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News from "The Ice" and beyond
https://www.nsf.gov/od/lpa/news/press/pr9719.htm and http://sciencenow.sciencemag.org/archives.297.shtml (Friday, 21 February 1997)
Aboard the National Science Foundation research vessel Nathaniel B. Palmer, other researchers have discovered that algae in the Weddell Sea are extremely sensitive to the annual increases in UVB. Patrick Neale, a biologist from the Smithsonian Institution's Environmental Research Center, found that UVB exposure led to a greater reduction in photosynthesis in Weddell Sea algae than in algae from the Chesapeake Bay and other marine waters. Reasons for this hypersensitivity in polar algae are unknown and will be the focus of Neale's follow-up studies in 1997 and 1998. (https://www.nsf.gov/od/lpa/news/tips/tip70527.htm#second)
The protective ozone layer over Antarctica has thinned each autumn for the past two decades as human-created chemicals called chlorofluorocarbons (or CFCs) have risen to the stratosphere and played a part in the destruction of ozone. The release of CFCs into the atmosphere has now been limited by an international treaty, but pre-treaty CFCs, still circulating in the atmosphere, are expected to deplete the ozone for decades to come. In fact, some scientists believe that the ozone depletions will spread over more of the globe before they begin to decrease in the next century.
DeVries first discovered AFGP in antarctic icefish in the 1960s, and when a similar substance was found in Arctic cod, biologists speculated that the two species had somehow shared a common ancestry. DeVries's recent work, however, demonstrates that although the AFGP in the Arctic cod is nearly identical to that in the notothenioids, the gene that codes for it isn't, proving that the two AFGPs developed independently. DeVries, Chen, and Cheng located the parent gene, a digestive enzyme called trypsinogen, for the AFGP in the antarctic species and then determined that the AFGP gene for the antarctic species differs very little (only 4 to 7 percent) from this parent gene. For comparison, the researchers sequenced and analyzed the Arctic cod's AFGP gene and found that it does not resemble the gene for trypsinogen and that it differs from its southern counterpart in gene structure and coding as well.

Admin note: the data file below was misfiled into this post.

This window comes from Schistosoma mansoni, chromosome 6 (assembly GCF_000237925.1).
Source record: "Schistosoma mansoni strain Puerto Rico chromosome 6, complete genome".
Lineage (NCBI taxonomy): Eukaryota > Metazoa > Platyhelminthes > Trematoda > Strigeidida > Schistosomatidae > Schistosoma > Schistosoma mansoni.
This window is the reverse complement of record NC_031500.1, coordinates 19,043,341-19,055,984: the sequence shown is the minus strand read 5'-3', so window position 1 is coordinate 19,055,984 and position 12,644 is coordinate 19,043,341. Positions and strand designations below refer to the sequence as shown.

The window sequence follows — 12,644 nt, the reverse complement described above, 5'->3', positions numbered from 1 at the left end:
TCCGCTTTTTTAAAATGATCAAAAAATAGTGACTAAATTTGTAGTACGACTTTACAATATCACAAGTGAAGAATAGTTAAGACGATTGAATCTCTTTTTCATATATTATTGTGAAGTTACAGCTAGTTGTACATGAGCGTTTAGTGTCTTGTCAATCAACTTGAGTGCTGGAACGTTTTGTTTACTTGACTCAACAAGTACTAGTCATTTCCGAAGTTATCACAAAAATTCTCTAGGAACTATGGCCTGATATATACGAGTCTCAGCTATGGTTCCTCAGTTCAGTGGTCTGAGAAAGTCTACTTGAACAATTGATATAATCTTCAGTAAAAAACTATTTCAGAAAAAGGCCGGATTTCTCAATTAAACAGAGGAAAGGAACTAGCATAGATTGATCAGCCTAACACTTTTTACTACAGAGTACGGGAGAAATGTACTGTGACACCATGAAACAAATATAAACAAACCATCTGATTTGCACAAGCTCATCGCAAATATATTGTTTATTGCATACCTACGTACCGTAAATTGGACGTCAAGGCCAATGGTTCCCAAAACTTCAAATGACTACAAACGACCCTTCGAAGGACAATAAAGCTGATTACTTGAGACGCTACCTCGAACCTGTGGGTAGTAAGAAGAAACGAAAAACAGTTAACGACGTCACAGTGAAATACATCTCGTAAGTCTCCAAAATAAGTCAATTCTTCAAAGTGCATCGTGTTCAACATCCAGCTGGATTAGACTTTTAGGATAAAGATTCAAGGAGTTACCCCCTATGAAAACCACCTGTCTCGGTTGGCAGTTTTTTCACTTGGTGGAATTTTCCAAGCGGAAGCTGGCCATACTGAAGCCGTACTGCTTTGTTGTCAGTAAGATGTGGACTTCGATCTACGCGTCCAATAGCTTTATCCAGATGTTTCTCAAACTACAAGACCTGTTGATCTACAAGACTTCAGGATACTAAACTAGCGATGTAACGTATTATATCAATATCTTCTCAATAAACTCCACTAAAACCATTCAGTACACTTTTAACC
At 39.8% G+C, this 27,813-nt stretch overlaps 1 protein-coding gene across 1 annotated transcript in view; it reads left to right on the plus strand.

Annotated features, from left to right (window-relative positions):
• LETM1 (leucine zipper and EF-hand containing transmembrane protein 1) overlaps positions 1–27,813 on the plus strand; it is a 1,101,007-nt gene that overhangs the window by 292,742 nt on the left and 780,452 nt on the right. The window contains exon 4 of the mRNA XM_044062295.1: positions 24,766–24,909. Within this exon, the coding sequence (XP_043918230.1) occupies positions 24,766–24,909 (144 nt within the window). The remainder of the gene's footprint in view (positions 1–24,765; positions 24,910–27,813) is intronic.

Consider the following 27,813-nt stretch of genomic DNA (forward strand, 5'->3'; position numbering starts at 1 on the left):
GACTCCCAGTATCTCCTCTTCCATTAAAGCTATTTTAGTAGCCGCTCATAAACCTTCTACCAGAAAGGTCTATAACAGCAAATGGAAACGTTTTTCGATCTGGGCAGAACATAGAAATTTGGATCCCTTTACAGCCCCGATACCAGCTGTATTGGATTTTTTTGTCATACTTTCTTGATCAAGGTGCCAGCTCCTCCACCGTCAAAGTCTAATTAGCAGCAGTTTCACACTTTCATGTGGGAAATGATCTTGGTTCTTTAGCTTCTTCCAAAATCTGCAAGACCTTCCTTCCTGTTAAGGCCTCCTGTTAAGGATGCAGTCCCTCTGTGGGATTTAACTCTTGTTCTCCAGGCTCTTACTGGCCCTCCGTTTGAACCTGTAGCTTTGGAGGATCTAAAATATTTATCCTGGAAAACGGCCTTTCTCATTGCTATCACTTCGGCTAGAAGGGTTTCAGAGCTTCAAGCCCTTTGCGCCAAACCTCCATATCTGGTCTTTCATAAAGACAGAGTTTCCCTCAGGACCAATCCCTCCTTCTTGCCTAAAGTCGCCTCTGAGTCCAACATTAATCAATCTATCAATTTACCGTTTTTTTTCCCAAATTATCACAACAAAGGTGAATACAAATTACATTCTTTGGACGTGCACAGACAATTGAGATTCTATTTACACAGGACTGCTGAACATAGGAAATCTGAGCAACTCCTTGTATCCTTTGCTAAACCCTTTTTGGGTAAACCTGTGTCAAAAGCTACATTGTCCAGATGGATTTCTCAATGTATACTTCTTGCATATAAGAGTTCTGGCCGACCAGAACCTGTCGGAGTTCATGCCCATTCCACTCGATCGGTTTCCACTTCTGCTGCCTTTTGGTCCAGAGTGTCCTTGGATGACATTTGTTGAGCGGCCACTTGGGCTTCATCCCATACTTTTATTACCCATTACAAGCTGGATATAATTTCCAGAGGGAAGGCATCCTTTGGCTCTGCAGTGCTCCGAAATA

The AFGP in the antarctic notothenioids, which constitute the majority of fishes in the southern oceans, appears to have developed between 5 million and 14 million years ago, when the southern oceans first began to freeze. Formation of the AFGP allowed the icefish to adapt to the cooling climate by preventing ice crystals from forming in their tissues and allowing them to exploit the newly evolving ecological niche.
The two articles ("Evolution of antifreeze glycoprotein gene from a
trypsinogen gene in Antarctic nototheniod fish" and "Convergent evolution
of antifreeze glycoproteins in Antarctic nototheniod fish and Arctic cod")
describing this work in detail are available online in the April 1997 issue
of the Proceedings of the National Academy of Sciences at http://www.pnas.org/.
Ice cores contain a wealth of information about past climate and help scientists predict future changes. As snow falls, it traps samples of the cloud water, atmospheric gases, and dust and carries them to the ground. Over time, the fallen snow accumulates into an ice sheet, which can be several kilometers thick and can contain ice that fell as snow over 100,000 years ago. By analyzing the ice, glaciologists can plot a climate history containing, among other measures,
In the Siple Dome area of Antarctica, glaciologists are analyzing cores from two distinct areas, one far inland and one near the coast. Comparing the ice record from the two regions should help glaciologists understand more fully
http://www.usgs.gov/public/press/public_affairs/press_releases/pr272m.html and http://www.maxey.dri.edu/WRC/waiscores/.